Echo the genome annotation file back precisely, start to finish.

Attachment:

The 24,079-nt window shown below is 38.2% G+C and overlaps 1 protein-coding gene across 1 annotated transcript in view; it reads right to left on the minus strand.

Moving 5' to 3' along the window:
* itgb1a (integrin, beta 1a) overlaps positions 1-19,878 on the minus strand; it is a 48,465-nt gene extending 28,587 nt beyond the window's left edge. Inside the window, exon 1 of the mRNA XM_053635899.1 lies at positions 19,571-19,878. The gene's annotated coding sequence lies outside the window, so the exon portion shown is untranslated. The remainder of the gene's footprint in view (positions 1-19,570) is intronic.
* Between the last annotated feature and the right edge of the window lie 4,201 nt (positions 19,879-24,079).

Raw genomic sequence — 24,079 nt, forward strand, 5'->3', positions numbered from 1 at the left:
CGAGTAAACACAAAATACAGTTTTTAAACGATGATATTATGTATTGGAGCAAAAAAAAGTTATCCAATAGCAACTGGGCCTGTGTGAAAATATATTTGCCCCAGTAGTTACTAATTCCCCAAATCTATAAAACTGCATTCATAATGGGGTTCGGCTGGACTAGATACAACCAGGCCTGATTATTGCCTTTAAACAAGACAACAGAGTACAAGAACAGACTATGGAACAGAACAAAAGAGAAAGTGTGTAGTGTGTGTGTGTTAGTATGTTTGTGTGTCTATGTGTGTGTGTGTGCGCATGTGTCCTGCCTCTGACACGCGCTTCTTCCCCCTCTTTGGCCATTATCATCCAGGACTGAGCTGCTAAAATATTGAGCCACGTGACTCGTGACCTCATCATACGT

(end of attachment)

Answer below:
The 24,079-nt window shown below is 38.2% G+C and overlaps 1 protein-coding gene across 1 annotated transcript in view; it reads right to left on the minus strand.

Moving 5' to 3' along the window:
* itgb1a (integrin, beta 1a) overlaps positions 1-19,878 on the minus strand; it is a 48,465-nt gene extending 28,587 nt beyond the window's left edge. Inside the window, exon 1 of the mRNA XM_053635899.1 lies at positions 19,571-19,878. The gene's annotated coding sequence lies outside the window, so the exon portion shown is untranslated. The remainder of the gene's footprint in view (positions 1-19,570) is intronic.
* Between the last annotated feature and the right edge of the window lie 4,201 nt (positions 19,879-24,079).

Raw genomic sequence — 24,079 nt, forward strand, 5'->3', positions numbered from 1 at the left:
CGAGTAAACACAAAATACAGTTTTTAAACGATGATATTATGTATTGGAGCAAAAAAAAGTTATCCAATAGCAACTGGGCCTGTGTGAAAATATATTTGCCCCAGTAGTTACTAATTCCCCAAATCTATAAAACTGCATTCATAATGGGGTTCGGCTGGACTAGATACAACCAGGCCTGATTATTGCCTTTAAACAAGACAACAGAGTACAAGAACAGACTATGGAACAGAACAAAAGAGAAAGTGTGTAGTGTGTGTGTGTTAGTATGTTTGTGTGTCTATGTGTGTGTGTGTGCGCATGTGTCCTGCCTCTGACACGCGCTTCTTCCCCCTCTTTGGCCATTATCATCCAGGACTGAGCTGCTAAAATATTGAGCCACGTGACTCGTGACCTCATCATACGT